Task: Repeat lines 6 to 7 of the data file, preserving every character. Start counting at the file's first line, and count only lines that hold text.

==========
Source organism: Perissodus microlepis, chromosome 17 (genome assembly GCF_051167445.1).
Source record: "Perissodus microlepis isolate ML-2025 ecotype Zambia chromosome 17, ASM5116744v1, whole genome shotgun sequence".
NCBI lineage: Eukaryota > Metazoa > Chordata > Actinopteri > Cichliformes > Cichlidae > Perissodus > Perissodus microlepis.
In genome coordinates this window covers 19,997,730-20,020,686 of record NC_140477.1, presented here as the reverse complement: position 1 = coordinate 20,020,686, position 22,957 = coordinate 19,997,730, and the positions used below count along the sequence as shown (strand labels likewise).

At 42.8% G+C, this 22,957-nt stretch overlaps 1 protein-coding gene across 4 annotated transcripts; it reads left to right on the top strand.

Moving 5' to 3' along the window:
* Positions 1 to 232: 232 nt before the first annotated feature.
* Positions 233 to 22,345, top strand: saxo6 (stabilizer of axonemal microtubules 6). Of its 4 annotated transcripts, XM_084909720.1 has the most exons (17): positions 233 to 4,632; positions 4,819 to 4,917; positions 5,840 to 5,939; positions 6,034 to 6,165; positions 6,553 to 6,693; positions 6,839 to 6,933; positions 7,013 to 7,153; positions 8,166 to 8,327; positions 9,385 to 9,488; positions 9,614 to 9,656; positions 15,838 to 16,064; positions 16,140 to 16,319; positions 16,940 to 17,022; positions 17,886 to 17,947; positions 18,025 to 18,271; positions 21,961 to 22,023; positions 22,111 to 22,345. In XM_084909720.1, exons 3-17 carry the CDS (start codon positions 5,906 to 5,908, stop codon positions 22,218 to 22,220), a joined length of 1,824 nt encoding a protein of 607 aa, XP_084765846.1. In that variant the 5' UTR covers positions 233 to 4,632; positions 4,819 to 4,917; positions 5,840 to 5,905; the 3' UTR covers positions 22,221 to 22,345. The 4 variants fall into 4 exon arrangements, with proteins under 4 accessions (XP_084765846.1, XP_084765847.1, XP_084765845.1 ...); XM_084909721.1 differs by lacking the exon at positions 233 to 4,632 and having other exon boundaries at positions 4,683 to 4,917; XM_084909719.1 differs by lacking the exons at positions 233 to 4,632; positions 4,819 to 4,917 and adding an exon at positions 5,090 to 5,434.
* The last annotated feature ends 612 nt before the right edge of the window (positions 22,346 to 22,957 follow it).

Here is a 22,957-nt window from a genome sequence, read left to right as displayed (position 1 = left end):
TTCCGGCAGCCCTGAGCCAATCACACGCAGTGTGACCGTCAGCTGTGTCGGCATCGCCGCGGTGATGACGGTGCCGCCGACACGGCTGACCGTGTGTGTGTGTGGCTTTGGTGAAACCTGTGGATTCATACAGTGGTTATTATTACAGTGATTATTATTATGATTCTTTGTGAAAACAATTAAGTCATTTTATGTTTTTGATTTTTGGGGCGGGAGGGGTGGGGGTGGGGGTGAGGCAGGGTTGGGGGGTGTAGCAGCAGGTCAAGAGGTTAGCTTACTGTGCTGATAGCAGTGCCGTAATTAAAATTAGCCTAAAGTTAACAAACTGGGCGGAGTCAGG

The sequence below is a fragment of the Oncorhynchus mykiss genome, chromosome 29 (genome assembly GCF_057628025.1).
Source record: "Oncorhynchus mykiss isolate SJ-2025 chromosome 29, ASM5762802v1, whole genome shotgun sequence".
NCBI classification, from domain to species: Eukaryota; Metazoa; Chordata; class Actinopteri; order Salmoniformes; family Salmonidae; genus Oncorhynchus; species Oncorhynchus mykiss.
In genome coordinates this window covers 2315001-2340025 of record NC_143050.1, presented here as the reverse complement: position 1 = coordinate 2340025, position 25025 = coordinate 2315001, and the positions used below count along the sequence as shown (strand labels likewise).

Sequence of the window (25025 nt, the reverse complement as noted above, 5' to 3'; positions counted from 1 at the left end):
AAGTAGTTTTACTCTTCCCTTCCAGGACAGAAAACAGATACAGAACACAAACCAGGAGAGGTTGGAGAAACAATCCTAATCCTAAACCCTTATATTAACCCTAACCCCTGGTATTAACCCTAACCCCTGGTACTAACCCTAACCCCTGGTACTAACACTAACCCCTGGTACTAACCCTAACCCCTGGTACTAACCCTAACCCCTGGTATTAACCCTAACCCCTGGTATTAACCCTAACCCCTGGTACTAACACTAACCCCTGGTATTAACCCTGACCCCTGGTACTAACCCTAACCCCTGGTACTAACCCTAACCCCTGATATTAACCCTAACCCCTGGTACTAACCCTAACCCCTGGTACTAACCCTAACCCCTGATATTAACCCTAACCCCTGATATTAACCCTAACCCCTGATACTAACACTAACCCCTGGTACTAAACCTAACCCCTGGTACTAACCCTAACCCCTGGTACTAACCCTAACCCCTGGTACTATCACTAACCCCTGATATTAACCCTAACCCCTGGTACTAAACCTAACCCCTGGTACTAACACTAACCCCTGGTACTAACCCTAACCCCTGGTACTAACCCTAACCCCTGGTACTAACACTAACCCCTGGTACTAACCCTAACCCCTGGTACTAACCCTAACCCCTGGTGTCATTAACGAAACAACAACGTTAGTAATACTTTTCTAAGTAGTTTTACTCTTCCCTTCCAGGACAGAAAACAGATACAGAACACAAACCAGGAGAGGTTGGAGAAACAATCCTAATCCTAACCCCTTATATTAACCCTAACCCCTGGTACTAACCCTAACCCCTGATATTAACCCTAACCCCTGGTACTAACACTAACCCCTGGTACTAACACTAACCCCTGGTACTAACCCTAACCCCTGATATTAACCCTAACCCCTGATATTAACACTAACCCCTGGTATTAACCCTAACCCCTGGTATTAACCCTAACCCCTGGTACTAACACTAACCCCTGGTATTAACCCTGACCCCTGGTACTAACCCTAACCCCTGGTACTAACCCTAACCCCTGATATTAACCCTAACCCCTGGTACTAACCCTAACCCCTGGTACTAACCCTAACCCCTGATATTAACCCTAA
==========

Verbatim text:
Moving 5' to 3' along the window:
* Positions 1 to 232: 232 nt before the first annotated feature.